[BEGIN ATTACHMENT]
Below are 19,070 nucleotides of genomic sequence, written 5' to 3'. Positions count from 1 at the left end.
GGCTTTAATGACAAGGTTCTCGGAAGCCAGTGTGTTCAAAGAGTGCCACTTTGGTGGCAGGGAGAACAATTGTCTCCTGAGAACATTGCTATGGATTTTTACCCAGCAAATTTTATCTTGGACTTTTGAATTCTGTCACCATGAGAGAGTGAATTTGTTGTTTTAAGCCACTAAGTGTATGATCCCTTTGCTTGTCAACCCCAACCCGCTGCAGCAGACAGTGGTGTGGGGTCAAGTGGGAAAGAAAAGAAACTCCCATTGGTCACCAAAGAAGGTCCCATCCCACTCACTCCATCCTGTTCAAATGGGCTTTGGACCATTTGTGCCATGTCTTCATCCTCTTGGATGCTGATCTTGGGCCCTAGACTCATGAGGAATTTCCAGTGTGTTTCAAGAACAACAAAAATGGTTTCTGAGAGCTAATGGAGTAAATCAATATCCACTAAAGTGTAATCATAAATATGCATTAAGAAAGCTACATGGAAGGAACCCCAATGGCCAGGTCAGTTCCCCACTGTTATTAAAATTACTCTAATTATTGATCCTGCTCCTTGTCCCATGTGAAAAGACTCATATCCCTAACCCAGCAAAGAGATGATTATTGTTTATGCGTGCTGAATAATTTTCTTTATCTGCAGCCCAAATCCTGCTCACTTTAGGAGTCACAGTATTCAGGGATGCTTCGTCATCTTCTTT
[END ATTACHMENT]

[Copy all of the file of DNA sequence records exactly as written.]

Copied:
Below are 19,070 nucleotides of genomic sequence, written 5' to 3'. Positions count from 1 at the left end.
GGCTTTAATGACAAGGTTCTCGGAAGCCAGTGTGTTCAAAGAGTGCCACTTTGGTGGCAGGGAGAACAATTGTCTCCTGAGAACATTGCTATGGATTTTTACCCAGCAAATTTTATCTTGGACTTTTGAATTCTGTCACCATGAGAGAGTGAATTTGTTGTTTTAAGCCACTAAGTGTATGATCCCTTTGCTTGTCAACCCCAACCCGCTGCAGCAGACAGTGGTGTGGGGTCAAGTGGGAAAGAAAAGAAACTCCCATTGGTCACCAAAGAAGGTCCCATCCCACTCACTCCATCCTGTTCAAATGGGCTTTGGACCATTTGTGCCATGTCTTCATCCTCTTGGATGCTGATCTTGGGCCCTAGACTCATGAGGAATTTCCAGTGTGTTTCAAGAACAACAAAAATGGTTTCTGAGAGCTAATGGAGTAAATCAATATCCACTAAAGTGTAATCATAAATATGCATTAAGAAAGCTACATGGAAGGAACCCCAATGGCCAGGTCAGTTCCCCACTGTTATTAAAATTACTCTAATTATTGATCCTGCTCCTTGTCCCATGTGAAAAGACTCATATCCCTAACCCAGCAAAGAGATGATTATTGTTTATGCGTGCTGAATAATTTTCTTTATCTGCAGCCCAAATCCTGCTCACTTTAGGAGTCACAGTATTCAGGGATGCTTCGTCATCTTCTTT